Healthy Tahoe: Pelvic health 101 |

Healthy Tahoe: Pelvic health 101

Brianna Thour, PT, DPT

Many people live with pelvic health concerns for years without knowing that help is available. About one-third of women in the United States have pelvic floor disorder — a condition that often develops after bearing children and getting older. While commonly addressed in women, both men and women have pelvic floors and can have concerns that affect their quality of life. 

The pelvic floor is part of the group of muscles in the abdomen commonly called the core and refers to muscles, fascia, and fibrous tissue that span from the pubic bone in the front, to the tailbone in the back. Its role is to support the pelvic organs and their functions. Pelvic floor dysfunctions can occur if there is too much tone through the pelvic floor, making it difficult to relax, or conversely if the pelvic floor is weak and has difficulty contracting. 

One common pelvic floor dysfunction is urinary incontinence. Urinary incontinence can occur as leakage that happens with an event like sneezing, coughing, or physical activity (stress urinary incontinence) and/or as leakage that occurs with a sudden, intense urge to urinate (urinary urge incontinence). While this is very common, it is not normal and is a sign that the pelvic floor is not functioning properly. 

According to the National Association of Incontinence, more than 25 million adult Americans suffer from urinary incontinence. Women, on average, wait six and a half years from the first time they experience symptoms until they seek help for their bladder control problems. Leaking urine can be embarrassing and inconvenient, forcing modifications to activities and daily life.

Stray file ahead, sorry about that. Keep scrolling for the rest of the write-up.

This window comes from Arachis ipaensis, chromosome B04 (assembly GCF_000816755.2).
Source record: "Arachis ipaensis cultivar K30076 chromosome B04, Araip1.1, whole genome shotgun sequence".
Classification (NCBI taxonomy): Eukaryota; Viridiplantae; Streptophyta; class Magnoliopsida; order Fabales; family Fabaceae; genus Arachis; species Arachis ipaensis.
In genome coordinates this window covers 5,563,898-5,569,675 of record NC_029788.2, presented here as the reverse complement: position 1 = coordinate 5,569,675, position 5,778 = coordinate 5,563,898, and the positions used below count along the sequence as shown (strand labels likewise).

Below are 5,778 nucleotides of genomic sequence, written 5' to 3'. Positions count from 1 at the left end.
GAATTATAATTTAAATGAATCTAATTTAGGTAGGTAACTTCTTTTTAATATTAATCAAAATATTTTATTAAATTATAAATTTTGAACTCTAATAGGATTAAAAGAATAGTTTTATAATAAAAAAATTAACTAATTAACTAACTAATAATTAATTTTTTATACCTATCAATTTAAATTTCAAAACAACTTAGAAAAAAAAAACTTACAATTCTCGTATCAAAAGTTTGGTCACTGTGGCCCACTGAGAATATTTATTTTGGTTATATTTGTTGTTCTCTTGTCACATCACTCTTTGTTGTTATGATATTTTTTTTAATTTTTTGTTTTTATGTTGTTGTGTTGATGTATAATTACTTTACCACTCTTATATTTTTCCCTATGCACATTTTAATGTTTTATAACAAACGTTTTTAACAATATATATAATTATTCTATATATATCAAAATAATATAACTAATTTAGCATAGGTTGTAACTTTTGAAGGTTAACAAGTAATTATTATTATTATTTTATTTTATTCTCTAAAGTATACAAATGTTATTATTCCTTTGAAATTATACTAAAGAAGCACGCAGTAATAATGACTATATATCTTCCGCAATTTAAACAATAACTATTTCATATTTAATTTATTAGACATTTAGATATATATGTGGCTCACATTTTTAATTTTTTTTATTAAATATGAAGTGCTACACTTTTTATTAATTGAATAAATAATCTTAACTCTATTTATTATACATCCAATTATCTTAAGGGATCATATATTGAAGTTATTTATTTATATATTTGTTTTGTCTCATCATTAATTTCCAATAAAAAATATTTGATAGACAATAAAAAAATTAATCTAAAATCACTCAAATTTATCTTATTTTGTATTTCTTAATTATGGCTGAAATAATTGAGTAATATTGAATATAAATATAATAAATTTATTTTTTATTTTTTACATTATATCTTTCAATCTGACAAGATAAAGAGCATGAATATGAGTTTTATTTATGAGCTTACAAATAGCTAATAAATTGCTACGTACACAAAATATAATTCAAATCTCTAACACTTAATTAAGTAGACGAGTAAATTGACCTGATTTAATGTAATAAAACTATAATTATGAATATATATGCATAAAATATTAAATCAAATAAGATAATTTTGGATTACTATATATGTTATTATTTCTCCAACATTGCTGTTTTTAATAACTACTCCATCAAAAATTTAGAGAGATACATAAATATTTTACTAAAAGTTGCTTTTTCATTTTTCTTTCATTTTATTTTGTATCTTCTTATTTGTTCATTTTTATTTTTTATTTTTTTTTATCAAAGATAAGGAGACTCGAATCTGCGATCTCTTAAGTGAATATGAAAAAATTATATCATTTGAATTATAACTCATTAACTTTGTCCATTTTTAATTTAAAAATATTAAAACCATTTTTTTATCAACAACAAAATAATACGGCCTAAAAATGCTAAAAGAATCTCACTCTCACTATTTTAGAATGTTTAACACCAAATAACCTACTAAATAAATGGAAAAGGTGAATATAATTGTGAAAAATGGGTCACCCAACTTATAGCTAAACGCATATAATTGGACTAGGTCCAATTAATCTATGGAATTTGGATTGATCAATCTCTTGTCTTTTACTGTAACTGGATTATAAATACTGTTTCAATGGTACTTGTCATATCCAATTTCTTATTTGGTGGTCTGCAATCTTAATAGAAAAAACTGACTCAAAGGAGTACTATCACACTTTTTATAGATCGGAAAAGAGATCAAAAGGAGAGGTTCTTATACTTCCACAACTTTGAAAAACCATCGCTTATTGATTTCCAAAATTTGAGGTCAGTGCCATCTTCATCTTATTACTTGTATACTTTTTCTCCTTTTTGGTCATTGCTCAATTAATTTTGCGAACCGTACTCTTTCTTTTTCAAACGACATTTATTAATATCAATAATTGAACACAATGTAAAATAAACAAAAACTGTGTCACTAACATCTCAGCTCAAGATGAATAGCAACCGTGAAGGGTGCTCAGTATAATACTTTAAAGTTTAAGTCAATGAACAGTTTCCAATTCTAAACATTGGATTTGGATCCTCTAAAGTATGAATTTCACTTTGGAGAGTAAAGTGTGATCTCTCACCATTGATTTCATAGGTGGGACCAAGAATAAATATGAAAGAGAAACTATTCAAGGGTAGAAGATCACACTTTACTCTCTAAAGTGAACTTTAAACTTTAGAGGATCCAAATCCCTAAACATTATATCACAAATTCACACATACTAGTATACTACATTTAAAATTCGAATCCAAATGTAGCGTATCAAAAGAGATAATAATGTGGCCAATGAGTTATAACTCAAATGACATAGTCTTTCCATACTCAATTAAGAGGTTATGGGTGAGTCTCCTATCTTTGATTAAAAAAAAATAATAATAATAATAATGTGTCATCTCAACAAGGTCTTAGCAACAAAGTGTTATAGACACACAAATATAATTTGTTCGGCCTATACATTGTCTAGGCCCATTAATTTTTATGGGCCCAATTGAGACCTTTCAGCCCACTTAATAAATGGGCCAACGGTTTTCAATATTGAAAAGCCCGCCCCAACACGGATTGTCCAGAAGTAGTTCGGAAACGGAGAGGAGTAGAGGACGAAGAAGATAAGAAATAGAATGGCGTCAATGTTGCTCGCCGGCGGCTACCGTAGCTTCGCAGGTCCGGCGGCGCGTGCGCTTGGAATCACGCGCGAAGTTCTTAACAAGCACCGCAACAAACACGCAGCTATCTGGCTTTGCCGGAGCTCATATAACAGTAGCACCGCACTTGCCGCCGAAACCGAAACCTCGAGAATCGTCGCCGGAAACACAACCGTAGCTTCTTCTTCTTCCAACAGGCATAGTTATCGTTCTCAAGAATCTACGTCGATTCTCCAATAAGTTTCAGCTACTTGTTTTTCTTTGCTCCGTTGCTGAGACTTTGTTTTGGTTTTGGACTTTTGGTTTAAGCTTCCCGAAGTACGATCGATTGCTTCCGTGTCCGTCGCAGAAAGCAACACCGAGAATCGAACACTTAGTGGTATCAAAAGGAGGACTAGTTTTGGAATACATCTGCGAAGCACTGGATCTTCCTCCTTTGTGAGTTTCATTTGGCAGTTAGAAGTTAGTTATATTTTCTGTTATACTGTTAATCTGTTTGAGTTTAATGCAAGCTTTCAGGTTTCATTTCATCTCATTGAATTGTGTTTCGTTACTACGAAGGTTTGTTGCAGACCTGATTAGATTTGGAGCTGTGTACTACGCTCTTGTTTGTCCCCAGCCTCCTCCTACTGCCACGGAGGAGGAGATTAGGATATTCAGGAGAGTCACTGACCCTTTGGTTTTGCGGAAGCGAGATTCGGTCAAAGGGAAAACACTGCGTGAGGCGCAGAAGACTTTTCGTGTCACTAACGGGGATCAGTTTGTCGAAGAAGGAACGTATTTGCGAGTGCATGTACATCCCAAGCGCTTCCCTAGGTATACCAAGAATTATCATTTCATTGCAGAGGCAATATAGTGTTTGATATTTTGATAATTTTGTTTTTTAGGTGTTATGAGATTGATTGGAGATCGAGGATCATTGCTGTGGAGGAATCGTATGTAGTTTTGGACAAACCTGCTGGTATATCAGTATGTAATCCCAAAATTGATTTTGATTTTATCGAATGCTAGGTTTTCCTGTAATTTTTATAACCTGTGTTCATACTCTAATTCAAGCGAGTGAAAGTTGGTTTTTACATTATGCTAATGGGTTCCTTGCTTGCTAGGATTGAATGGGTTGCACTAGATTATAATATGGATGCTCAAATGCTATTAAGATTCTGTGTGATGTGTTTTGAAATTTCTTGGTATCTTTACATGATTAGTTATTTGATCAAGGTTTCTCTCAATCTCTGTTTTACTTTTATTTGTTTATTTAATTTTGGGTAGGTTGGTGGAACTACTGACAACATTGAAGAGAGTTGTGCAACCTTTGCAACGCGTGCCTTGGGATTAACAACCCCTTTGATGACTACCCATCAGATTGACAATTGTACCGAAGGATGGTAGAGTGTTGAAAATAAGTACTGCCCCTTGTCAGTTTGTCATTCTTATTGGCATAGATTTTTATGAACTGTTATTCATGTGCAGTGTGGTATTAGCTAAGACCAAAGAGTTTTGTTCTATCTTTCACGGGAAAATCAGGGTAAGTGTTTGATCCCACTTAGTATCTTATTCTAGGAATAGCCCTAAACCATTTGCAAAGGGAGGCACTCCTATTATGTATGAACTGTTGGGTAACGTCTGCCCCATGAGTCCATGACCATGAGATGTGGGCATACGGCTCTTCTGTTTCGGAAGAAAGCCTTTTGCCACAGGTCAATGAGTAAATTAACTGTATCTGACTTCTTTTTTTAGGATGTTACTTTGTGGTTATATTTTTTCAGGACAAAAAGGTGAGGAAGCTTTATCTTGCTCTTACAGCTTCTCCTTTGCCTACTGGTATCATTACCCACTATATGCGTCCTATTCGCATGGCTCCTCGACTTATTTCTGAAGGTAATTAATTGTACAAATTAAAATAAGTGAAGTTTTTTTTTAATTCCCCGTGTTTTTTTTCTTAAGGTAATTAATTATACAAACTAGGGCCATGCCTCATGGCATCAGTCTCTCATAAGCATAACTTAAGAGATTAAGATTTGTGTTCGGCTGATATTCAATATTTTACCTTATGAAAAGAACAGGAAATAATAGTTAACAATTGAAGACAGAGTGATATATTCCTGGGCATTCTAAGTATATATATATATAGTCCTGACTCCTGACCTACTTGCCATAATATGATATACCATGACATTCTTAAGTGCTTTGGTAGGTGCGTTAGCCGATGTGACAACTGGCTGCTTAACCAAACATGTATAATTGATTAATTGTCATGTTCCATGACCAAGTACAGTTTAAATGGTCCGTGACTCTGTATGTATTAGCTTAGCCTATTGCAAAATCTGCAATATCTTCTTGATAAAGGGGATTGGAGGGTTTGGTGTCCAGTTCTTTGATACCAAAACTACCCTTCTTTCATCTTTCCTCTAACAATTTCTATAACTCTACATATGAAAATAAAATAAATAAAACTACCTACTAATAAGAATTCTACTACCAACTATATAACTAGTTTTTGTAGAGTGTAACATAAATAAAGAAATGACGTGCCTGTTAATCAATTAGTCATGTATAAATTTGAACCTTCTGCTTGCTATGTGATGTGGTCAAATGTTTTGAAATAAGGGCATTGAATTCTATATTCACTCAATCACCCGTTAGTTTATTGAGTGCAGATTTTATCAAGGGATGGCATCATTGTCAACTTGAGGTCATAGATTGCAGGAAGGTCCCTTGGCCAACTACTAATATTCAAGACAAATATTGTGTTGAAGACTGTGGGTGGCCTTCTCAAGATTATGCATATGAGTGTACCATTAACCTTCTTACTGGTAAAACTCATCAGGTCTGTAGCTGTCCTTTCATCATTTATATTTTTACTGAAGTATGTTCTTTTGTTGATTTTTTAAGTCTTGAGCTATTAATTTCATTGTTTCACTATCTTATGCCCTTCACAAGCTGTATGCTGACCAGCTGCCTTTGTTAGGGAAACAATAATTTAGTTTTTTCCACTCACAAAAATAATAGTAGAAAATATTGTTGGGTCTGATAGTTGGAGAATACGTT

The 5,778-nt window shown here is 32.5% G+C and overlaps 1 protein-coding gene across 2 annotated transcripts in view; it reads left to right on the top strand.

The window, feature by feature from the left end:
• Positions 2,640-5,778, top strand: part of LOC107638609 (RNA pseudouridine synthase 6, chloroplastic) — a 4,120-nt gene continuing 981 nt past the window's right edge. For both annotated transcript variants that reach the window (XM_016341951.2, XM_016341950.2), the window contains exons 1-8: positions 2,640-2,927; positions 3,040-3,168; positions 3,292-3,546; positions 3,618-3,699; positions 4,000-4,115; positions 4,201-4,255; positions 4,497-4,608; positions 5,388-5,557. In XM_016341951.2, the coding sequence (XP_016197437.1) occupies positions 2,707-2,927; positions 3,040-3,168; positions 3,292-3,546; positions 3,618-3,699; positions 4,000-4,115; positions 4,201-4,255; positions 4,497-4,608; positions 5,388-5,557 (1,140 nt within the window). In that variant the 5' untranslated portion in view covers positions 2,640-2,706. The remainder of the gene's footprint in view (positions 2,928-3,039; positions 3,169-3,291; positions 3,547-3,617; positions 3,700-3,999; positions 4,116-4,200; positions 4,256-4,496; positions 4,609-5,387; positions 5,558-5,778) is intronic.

It’s time to seek help if you experience symptoms of pelvic dysfunction including increased frequency of urination during the day or night, urge and stress incontinence, have difficulty fully emptying your bladder or bowels (including constipation), or accidentally losing control of bowels, including uncontrolled passing of wind or stool.

Other pelvic dysfunction symptoms include the feeling of a bulge in the vagina, or a feeling of heaviness, discomfort, pulling or dragging in the vagina, rectum or pelvis, low back pain that can’t be explained by other causes, pelvic pain, pain with sexual intercourse or difficulty with penetration, erectile dysfunction for men, and concerns during pregnancy or postpartum time frames.

Pelvic floor dysfunction can occur in varying ways and impact many people, but it is very possible to alleviate or treat these symptoms with the right help. A physical therapist can treat the pelvic floor and underlying concerns that are impacting the pelvic organ systems. Don’t suffer in silence if you find yourself experiencing these symptoms, with the right help, you can get back to a healthy and active lifestyle. 

Brianna Thour, PT, DPT, is a Physical Therapist with Barton Rehabilitation. Pelvic Health services are available at the Barton Center for Orthopedics & Wellness in South Lake Tahoe and at the Stateline Medical Center. Thour and Audra Eisz, PT will host a free Wellness Webinar, “Pelvic Health,” at 5 p.m. Thursday, Nov. 17. Register in advance, or view previously recorded webinars at For more information about pelvic health services, call 530-539-6600 or visit

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